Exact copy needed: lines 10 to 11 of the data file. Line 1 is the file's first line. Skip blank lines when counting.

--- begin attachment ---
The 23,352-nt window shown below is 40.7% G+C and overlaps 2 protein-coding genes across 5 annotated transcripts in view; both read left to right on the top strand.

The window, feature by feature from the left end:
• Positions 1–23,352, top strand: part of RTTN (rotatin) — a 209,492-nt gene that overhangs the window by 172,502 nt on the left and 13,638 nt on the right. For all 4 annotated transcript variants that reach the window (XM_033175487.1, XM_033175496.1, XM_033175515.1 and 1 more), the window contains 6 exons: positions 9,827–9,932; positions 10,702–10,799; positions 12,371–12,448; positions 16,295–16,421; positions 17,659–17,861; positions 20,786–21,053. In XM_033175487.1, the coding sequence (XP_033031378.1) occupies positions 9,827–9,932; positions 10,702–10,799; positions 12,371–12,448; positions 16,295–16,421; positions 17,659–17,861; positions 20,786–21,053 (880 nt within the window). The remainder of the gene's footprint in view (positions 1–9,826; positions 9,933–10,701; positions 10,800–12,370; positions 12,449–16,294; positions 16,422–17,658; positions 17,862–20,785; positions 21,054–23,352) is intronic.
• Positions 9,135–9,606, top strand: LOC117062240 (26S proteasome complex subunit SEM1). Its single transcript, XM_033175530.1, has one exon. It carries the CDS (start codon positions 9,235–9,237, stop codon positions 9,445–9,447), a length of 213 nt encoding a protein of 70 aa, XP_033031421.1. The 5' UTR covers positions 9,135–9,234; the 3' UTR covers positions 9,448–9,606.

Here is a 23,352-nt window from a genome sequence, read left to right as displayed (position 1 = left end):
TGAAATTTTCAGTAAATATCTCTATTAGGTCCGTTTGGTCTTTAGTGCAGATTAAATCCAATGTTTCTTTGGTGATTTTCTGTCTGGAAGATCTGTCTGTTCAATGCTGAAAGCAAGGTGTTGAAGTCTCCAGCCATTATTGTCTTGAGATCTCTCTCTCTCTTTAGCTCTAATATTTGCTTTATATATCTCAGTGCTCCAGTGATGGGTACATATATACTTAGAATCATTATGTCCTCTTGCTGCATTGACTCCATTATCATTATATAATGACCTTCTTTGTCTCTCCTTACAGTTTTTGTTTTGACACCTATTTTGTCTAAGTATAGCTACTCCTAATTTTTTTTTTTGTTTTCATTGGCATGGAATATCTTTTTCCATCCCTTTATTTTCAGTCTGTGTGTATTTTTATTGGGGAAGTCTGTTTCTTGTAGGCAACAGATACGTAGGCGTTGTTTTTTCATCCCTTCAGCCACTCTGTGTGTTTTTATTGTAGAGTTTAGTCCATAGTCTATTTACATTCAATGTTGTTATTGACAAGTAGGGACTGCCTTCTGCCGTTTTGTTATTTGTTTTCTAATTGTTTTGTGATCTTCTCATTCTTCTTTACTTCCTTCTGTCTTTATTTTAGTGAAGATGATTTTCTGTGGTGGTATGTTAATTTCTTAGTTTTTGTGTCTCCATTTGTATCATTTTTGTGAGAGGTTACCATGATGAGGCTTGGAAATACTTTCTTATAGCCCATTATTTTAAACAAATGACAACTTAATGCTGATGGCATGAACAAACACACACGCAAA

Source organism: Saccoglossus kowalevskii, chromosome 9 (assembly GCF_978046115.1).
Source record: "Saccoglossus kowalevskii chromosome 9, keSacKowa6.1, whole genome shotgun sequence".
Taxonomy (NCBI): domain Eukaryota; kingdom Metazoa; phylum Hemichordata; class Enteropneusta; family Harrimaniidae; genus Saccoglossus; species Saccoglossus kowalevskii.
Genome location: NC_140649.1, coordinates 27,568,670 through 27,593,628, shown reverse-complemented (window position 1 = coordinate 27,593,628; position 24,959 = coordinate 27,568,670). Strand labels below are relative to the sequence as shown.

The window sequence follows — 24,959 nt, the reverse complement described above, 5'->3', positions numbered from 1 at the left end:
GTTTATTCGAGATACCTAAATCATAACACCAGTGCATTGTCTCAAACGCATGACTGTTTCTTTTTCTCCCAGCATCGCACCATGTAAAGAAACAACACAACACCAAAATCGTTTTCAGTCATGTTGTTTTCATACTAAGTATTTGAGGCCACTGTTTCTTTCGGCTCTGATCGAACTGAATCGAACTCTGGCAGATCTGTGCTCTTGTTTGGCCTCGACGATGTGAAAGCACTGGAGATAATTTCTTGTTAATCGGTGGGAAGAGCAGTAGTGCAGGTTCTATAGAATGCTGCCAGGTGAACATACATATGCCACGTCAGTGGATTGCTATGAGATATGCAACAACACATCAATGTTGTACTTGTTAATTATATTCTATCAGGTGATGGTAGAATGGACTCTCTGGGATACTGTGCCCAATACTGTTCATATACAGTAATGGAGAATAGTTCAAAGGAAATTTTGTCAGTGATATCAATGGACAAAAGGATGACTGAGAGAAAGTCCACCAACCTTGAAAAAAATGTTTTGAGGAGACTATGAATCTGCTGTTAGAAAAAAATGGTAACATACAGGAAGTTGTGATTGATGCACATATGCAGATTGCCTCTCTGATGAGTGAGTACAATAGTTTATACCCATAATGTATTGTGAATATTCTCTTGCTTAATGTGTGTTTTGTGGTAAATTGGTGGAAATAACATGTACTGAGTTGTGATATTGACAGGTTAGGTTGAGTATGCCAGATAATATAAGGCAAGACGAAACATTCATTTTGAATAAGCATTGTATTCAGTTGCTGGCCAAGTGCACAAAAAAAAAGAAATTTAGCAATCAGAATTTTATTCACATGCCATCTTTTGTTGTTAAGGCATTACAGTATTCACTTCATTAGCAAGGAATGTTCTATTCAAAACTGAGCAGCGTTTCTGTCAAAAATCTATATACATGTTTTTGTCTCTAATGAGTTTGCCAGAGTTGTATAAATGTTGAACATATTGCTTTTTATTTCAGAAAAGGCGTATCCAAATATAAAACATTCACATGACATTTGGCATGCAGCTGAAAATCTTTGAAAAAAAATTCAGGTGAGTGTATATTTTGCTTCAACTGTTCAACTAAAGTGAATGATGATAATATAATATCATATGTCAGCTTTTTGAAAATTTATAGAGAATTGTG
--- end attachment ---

Genome location: NC_140649.1, coordinates 27,568,670 through 27,593,628, shown reverse-complemented (window position 1 = coordinate 27,593,628; position 24,959 = coordinate 27,568,670). Strand labels below are relative to the sequence as shown.

The window sequence follows — 24,959 nt, the reverse complement described above, 5'->3', positions numbered from 1 at the left end: